The Five Derivatives

The Five Obstructions (d. Lars Von Trier, Jorgen Leith; 2003)

In all honesty, the film The Five Obstructions was probably the only movie so far that I’ve seen in this class that I did not enjoy. Part of this was because I felt the film was too redundant, and another was because I felt the film was too self-indulgent for its own good.

Maybe another is that I am not a fan of Director Lars von Trier. The films of Von Trier that I have seen feel like it’s too much pandering for art for the sake of art or for something to force a message. Von Trier’s style is really just not for me, and while this specific film does not have any graphic violence or dark themes, rather it is a more straightforward look into what makes a film, I found it to be just too slow and uninteresting.

The film’s basic plotline is Von Trier challenging fellow director Jorgen Leth to remake his short film entitled The Perfect Human. The titular ‘five obstructions’ come in the form of challenges Von Trier imposes on Leth. These include remaking the film in Cuba with a forced frame limit for each cut, remaking the film in “the most lonely place in the world”, and animating the film. Leth takes on each challenge in a unique way – he films in Cuba and makes the framerate challenge work by taking on hyperspeed editing, he films in India by having a near-transparent screen, and he finds an animator to help bring his vision to life.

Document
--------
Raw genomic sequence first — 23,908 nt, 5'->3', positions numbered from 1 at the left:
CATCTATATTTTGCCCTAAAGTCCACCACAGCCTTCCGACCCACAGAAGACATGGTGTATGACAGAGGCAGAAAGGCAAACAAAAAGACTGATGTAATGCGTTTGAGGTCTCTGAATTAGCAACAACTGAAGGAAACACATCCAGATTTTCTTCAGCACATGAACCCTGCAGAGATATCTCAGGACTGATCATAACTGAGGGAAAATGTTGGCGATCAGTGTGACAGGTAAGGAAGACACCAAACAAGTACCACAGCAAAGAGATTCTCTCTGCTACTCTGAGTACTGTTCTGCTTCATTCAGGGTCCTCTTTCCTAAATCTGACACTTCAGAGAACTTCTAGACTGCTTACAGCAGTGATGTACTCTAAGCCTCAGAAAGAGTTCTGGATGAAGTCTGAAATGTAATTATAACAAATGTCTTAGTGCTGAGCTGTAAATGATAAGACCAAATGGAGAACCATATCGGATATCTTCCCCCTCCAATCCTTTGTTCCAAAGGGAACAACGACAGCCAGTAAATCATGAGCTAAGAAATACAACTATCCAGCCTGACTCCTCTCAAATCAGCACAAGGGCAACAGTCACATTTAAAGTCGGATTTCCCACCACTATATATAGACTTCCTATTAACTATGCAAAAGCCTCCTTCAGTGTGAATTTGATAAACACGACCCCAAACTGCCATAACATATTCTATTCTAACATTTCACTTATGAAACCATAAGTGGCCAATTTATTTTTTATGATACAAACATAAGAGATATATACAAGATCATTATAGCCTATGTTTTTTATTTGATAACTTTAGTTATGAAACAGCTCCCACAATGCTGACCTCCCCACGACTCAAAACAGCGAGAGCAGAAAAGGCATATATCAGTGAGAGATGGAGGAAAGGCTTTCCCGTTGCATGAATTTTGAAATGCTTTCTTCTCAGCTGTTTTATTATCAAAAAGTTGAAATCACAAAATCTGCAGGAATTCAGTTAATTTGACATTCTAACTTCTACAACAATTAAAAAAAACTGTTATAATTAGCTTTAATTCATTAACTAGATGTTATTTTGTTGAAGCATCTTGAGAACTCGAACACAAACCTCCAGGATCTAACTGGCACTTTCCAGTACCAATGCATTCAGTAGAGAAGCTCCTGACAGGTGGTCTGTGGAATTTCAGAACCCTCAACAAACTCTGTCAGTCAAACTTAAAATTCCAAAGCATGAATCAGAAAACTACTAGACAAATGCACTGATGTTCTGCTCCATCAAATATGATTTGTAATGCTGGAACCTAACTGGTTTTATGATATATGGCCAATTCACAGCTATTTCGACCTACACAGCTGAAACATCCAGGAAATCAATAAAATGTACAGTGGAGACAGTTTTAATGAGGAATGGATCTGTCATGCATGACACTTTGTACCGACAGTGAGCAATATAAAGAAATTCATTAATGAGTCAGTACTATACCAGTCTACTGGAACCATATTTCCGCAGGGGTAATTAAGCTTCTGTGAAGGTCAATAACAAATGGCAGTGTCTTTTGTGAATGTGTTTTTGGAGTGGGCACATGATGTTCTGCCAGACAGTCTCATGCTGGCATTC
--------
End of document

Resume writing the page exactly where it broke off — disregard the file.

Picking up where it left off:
In my opinion, while the first version of the film was very interesting (and honestly really well-made – despite the messy and frantic editing the basic gist of the short film was still faithfully translated), the rest of the film just does not live up, despite the clear quality of the craft on display.

I think the main scene that I also have a hard time with the film is when Von Trier and Leith talk about animation in a negative way and deride it. I really just found this entire conversation pretentious and condescending, especially since they were so dead set on knowing that as long as its animated “its going to be crap”. Considering the value animation has (it is a medium where the impossible is possible, it is a world where non-realism can prevail) to cinema as a whole, I found both Von Trier and Leith’s comments very disrespectful and close-minded as directors.

Furthermore, the movie seems to be aimless. While the central conceit is interesting in seeing five different versions of a short film, what the structure of the film means is that by seeing five different versions, even though they are different aesthetically, the inner message is still the same, which leads to very very monotonous viewing. I felt that while the movie-making parts of each obstruction had their own merits, the actual showing of the obstructions felt very very slow. This is why despite the movie not even being 100 minutes long, it feels like it went on for even longer than that.

Overall, there is no denying that there is a lot of talent and craft that went into the film from both Von Trier and Leth’s perspectives. Von Trier for attempting to make something new out of a documentary framework and Leth for showing the different facets of filmmaking, particularly how a story can be told in multiple ways. However, it is really just not for me.

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